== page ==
Coming Off The Highs

[Chart courtesy of]

  1. Moving the Markets

Some earnings disappointments pulled the rug out from under the major indexes causing them to drop around -0.5% across the board. The big losers were Chipotle (CMG) and AMD, which tanked -14.58% and -13.47% respectively. Also weighing on the markets were Boeing, Goldman, IBM and Caterpillar. Looking at the big picture, all S&P sectors ended in the red.

As you can see from the above chart, momentum slipped early on to a low around mid-day, after which the usual afternoon levitation started, except today it wasn’t enough to crawl back above the unchanged line. Keeping the indexes in check was the VIX, which spiked above 13, but then puked, at which time the rebound materialized.

In ETF space, the picture was similar in that green numbers were nowhere to be found. As is the case with most pullbacks, the biggest winners usually give back the most. Today was no exception as Transportations (IYT) and Semiconductors (SMH) retreated -1.52% and -1.27% respectively. Holding up the best were Emerging Markets (SCHE) with -0.22%.

Treasury yields rose again pushing the price of the 20-year bond (TLT) down by -0.48% to a low last seen in August. In other words, the 6% bond rally, which started in August, has now been completely wiped out. The US dollar (UUP) moved in a tight trading range and closed the session -0.25% lower.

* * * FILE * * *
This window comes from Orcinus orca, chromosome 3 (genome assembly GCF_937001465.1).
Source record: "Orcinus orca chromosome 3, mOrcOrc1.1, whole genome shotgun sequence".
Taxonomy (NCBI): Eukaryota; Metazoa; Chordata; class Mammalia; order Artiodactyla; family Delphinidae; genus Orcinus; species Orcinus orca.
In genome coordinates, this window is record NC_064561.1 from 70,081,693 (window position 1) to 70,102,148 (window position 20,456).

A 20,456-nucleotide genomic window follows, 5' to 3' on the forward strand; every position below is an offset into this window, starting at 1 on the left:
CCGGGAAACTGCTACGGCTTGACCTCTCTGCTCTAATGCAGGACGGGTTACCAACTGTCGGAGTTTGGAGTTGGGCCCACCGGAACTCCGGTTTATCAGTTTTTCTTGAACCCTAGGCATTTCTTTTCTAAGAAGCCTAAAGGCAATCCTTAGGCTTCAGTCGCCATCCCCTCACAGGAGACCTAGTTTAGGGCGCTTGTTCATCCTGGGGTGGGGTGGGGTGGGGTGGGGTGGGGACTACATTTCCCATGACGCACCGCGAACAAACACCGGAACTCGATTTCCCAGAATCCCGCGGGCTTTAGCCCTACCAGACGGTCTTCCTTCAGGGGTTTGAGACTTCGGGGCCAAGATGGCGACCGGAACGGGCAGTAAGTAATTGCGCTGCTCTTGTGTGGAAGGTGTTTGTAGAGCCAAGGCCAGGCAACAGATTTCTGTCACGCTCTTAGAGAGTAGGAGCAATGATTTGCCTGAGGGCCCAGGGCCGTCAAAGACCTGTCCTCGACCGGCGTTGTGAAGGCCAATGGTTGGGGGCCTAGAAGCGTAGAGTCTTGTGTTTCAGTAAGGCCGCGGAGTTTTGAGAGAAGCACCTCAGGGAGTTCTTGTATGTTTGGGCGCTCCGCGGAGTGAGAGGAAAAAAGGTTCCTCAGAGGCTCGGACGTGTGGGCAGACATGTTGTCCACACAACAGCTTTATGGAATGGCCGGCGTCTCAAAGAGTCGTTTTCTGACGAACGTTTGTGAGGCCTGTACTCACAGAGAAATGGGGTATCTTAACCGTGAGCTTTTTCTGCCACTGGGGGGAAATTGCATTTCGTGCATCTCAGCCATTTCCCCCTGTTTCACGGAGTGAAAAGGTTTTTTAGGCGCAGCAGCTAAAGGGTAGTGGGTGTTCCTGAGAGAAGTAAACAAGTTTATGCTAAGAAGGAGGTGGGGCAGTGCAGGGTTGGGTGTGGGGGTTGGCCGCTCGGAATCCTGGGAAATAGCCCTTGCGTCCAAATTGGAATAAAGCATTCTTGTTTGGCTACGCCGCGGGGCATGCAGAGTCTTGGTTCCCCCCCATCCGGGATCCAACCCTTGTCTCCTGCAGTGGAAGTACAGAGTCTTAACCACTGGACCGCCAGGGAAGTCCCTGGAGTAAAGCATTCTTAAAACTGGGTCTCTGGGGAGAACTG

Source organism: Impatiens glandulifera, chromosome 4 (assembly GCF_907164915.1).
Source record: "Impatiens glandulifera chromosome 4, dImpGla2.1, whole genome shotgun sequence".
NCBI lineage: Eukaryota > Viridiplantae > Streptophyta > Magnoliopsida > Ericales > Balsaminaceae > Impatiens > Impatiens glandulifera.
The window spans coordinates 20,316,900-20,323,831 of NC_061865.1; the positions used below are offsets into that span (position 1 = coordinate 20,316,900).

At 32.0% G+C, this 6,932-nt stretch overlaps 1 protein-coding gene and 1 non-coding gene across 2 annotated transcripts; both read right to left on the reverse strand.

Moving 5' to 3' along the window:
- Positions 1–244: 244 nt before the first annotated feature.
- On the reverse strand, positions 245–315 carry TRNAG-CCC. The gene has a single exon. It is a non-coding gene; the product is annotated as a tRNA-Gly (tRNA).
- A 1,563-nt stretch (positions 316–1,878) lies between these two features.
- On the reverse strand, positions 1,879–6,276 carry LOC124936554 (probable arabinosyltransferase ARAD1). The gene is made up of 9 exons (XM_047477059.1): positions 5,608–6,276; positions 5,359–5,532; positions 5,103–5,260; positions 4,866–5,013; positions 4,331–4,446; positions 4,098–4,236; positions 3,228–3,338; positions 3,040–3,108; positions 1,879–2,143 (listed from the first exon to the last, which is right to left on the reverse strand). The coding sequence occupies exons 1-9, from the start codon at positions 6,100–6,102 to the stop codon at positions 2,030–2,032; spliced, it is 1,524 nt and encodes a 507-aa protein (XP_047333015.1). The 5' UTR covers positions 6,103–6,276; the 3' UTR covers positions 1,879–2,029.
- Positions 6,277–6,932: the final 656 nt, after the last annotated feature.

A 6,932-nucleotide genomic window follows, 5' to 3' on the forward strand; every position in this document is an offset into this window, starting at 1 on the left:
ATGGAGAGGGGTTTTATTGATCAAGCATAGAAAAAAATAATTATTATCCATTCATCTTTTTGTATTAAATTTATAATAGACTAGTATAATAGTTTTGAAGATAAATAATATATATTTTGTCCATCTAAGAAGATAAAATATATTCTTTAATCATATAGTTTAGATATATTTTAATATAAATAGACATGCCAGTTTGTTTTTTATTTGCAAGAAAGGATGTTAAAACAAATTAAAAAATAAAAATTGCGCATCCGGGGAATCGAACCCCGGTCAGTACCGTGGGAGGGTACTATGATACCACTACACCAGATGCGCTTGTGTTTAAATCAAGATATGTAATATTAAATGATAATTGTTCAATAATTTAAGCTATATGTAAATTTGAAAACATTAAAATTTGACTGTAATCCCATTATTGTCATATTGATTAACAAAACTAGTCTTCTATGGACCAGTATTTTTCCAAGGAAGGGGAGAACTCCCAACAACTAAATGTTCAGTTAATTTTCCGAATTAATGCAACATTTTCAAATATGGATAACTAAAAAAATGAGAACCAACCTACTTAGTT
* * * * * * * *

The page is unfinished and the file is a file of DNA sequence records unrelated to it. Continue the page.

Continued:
1. ETFs in the Spotlight (updated for 2017)

In case you missed the announcement and description of this section, you can read it here again.

It features 10 broadly diversified and sector ETFs from my HighVolume list as posted every Saturday. Furthermore, they are screened for the lowest MaxDD% number meaning they have been showing better resistance to temporary sell offs than all others over the past year.

The below table simply demonstrates the magnitude with which some of the ETFs are fluctuating in regards to their positions above or below their respective individual trend lines (%M/A). A break below, represented by a negative number, shows weakness, while a break above, represented by a positive percentage, shows strength.

For hundreds of ETF choices, be sure to reference Thursday’s StatSheet.

Year to date, here’s how the 2017 candidates have fared so far:

Again, the %M/A column above shows the position of the various ETFs in relation to their respective long term trend lines, while the trailing sell stops are being tracked in the “Off High” column. The “Action” column will signal a “Sell” once the -7.5% point has been taken out in the “Off High” column.

  1. Trend Tracking Indexes (TTIs)

Our Trend Tracking Indexes (TTIs) dropped by a small margin as the major indexes retreated.

Here’s how we closed 10/25/2017:

Domestic TTI: +2.57% (last close +2.79%)—Buy signal effective 4/4/2016

International TTI: +6.34% (last close +6.36%)—Buy signal effective 7/19/2016

Disclosure: I am obliged to inform you that I, as well as my advisory clients, own some of the ETFs listed in the above table. Furthermore, they do not represent a specific investment recommendation for you, they merely show which ETFs from the universe I track are falling within the guidelines specified.

About Ulli Niemann

Ulli Niemann is the publisher of "The ETF Bully" and is a Registered Investment Advisor. Learn more
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